Futurity

Newly found metallic exoplanet is a lot like Mercury

Discovering more about far-flung planets from across the universe gives scientists more clues to how planets in our own solar system formed.

Scientists have discovered a hot, metallic, Earth-sized planet with a density similar to Mercury located 339 light years away from Earth.

“…Mercury-like planets are perhaps not as rare as we thought…”

“Mercury stands out from the other solar system terrestrial planets, showing a very high fraction of iron and implying it formed in a different way. We were surprised to see an exoplanet with the same high density, showing that Mercury-like planets are perhaps not as rare as we thought,” says David Armstrong, of the astronomy and astrophysics group at the University of Warwick.

Named K2-229b, the planet is almost 20 percent larger than Earth but has a mass which is over two-and-a-half times greater—and reaches a dayside temperature of over 2000°C (2330 Kelvin).

The new planet is very close to its host star (0.012 AU, around a hundredth of the distance between the Earth and the Sun), which itself is a medium-sized active K dwarf in the Virgo Constellation. K2-229b orbits this star every fourteen hours.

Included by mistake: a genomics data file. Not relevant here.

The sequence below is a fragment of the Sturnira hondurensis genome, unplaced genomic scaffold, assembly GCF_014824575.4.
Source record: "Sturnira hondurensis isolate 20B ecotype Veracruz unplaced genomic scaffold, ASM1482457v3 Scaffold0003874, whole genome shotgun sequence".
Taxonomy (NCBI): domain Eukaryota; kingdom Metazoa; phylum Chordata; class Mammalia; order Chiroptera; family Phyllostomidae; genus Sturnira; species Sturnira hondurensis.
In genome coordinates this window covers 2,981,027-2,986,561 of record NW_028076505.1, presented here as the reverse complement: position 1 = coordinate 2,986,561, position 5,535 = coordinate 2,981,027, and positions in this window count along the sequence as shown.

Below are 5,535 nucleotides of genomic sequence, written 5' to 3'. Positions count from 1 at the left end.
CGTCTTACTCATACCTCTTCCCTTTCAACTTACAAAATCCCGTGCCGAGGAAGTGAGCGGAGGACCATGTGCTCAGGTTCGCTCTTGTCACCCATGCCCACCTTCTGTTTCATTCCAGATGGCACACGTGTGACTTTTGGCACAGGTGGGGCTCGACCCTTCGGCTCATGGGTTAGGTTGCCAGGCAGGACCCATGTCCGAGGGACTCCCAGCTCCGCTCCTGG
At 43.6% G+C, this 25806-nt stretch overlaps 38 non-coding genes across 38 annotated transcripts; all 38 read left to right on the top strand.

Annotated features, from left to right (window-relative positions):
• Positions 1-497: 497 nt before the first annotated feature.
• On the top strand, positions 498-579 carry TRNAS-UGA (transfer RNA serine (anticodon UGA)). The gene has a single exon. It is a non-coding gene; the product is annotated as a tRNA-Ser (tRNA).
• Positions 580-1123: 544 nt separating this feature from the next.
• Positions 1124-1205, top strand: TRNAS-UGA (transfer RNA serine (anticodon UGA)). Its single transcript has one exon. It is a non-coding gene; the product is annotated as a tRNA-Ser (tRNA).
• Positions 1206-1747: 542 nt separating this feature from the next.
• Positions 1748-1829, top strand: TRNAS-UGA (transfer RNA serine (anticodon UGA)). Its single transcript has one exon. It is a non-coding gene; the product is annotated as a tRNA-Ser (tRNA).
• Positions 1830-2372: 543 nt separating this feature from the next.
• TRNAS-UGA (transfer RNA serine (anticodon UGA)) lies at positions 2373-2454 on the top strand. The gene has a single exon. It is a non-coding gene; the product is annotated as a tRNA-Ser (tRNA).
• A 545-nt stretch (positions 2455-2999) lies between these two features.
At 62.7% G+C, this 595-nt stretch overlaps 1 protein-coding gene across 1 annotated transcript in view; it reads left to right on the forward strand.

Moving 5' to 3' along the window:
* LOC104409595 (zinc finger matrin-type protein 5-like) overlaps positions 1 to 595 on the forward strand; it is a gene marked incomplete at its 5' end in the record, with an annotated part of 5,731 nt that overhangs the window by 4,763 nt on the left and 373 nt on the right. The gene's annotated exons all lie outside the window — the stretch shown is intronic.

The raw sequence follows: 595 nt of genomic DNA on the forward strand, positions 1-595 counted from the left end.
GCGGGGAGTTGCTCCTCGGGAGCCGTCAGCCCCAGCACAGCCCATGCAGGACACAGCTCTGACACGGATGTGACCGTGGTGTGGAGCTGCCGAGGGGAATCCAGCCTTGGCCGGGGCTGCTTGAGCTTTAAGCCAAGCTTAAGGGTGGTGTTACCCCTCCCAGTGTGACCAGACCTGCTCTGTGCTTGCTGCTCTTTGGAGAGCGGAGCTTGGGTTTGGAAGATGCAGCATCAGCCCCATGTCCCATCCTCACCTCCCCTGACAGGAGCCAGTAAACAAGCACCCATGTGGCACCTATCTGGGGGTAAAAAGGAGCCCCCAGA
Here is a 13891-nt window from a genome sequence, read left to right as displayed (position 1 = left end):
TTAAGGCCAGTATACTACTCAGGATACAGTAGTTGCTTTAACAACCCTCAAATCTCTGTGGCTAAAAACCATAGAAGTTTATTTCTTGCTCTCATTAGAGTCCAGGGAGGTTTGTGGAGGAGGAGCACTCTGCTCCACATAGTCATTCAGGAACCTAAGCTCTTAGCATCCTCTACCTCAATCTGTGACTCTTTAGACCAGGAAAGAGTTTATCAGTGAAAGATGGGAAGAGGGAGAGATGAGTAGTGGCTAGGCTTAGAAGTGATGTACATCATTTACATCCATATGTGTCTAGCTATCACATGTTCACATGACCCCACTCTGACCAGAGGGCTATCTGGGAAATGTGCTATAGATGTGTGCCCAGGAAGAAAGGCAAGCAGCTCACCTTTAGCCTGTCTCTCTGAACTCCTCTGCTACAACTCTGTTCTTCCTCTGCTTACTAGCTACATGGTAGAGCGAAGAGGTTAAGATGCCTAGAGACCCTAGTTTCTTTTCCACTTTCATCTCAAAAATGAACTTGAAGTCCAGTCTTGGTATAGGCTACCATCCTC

Using the K2 telescope, scientists used the Doppler spectroscopy technique—also known as the “wobble method” to discover and characterize the planet. Astronomers knew the planet was there thanks to dips in the light from its host star as it orbited.

They then calculated the size, position, and mass of K2-229b by measuring the radial velocity of the star, and finding out how much the starlight wobbles during orbit, due to the planet’s gravitational tug, which changes depending on its size.

“Interestingly K2-229b is also the innermost planet in a system of at least three planets, though all three orbit much closer to their star than Mercury. More discoveries like this will help us shed light on the formation of these unusual planets, as well as Mercury itself,” Armstrong says.

The dense, metallic nature of K2-229b has numerous potential origins. One hypothesis is that its atmosphere might have been eroded by intense stellar wind and flares, as the planet is so close to its star.

Another possibility is that K2-229b formed after a huge impact between two giant astronomical bodies in space billions of years ago—much like the theory that the moon was formed after Earth collided with a body the size of Mars.

Researchers report their findings in Nature Astronomy. Researchers from Aix-Marseille Université in France and the Universidade do Porto in Portugal are coauthors.

Source: University of Warwick

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